Another good real-world example of cognitive biases was present in the January 16th edition of The Economist. This time, it’s two similar biases, the “endowment effect” and “loss aversion”:
A man may say he would not pay more than $5 for a coffee mug. But if he is told that the mug is his, and asked immediately afterwards how much he would be willing to sell it for, he typically holds out for more. Possession, it appears, lends things an added allure. […]
At the beginning of the week, some groups of workers were told that they would receive a bonus of 80 yuan ($12) at the end of the week if they met a given production target. Other groups were told that they had “provisionally” been awarded the same bonus, also due at the end of the week, but that they would “lose” it if their productivity fell short of the same threshold.
Objectively these are two ways of describing the same scheme. But under a theory of loss aversion, the second way of presenting the bonus should work better. Workers would think of the provisional bonus as theirs, and work harder to prevent it from being taken away.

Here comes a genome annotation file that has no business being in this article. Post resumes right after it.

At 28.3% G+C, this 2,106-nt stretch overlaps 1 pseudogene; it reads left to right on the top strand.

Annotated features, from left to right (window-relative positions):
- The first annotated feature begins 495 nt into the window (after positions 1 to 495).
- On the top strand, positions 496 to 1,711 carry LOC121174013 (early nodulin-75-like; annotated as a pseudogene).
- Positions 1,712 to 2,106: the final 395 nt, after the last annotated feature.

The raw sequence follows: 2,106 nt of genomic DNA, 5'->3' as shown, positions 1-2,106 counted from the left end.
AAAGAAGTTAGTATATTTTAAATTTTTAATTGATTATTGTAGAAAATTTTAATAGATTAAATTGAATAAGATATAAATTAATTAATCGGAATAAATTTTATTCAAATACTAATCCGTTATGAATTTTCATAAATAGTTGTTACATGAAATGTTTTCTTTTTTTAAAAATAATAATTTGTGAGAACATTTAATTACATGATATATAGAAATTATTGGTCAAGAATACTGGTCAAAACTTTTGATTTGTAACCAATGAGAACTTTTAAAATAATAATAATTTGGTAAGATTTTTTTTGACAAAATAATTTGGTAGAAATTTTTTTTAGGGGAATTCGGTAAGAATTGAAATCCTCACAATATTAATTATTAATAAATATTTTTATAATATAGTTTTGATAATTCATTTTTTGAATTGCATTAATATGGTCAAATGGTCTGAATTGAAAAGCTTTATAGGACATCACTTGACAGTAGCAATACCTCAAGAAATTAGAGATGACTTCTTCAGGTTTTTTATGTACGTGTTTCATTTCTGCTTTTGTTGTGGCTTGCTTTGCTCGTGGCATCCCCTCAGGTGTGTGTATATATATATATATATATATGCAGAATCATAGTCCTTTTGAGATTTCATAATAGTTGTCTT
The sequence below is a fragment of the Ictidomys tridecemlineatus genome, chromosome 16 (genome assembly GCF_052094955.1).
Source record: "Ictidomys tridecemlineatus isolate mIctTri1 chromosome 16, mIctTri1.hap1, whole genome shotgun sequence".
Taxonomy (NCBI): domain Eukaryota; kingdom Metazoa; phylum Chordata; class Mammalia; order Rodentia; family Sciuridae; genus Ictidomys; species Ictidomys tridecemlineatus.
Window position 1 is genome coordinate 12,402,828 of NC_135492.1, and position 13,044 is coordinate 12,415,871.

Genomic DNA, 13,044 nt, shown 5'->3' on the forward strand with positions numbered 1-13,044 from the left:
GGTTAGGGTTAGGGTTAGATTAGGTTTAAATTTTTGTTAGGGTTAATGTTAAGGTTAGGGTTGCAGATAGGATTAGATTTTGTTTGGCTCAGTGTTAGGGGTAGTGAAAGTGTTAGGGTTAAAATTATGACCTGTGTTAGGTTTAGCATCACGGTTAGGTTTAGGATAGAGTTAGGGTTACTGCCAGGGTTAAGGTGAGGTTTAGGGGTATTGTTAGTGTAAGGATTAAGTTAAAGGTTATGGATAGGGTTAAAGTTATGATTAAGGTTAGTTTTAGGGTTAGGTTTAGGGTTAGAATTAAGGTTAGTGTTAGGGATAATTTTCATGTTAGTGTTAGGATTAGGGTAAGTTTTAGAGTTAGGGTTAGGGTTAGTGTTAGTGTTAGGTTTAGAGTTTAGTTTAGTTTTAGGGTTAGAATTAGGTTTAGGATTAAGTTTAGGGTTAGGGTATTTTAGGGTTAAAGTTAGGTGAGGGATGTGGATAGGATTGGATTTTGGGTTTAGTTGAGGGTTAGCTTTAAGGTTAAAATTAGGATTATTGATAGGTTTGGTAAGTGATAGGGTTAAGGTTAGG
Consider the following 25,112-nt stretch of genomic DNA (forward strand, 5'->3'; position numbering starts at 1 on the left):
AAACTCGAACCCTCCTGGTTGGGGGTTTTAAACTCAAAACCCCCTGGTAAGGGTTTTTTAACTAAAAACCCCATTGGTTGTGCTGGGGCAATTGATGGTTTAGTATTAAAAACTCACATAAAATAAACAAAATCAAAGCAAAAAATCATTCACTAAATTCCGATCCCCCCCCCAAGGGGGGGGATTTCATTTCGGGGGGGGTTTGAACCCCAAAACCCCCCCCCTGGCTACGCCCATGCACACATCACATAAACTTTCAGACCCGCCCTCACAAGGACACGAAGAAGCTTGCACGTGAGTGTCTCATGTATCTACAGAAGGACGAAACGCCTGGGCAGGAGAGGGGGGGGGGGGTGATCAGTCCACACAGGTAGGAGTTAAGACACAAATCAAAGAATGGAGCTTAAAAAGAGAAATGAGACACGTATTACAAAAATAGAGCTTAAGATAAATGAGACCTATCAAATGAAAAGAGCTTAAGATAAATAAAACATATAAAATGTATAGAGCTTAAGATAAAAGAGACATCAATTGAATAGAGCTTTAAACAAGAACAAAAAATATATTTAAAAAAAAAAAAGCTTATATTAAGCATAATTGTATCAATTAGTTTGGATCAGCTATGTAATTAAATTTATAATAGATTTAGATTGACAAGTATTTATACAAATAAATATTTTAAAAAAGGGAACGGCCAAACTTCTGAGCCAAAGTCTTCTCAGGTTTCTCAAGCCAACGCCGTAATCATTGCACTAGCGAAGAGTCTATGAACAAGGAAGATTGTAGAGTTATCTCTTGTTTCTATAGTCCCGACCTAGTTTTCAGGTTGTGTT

This is just what the economists found. The fear of loss was a better motivator than the prospect of gain (which worked too, but less well). And the difference persisted over time: the results were not simply a consequence of workers’ misunderstanding of the system. (source)
The fact that it kept working over time, even if the workers understood what was being done, shows how powerful these biases are. The reason for that is almost certainly because they helped our ancestors survive and reproduce; in a very dangerous environment, it is better to be risk-averse and live to see another day than to take a chance and die, and over-valuing what you already have probably made sense in an environment where acquiring desirable things was much harder than it is now.
For more on these biases, see:
- Endowment effect at Wikipedia
- Loss aversion at Wikipedia
- Experiencing The Endowment Effect at Overcoming Bias
See also: Rationality Resources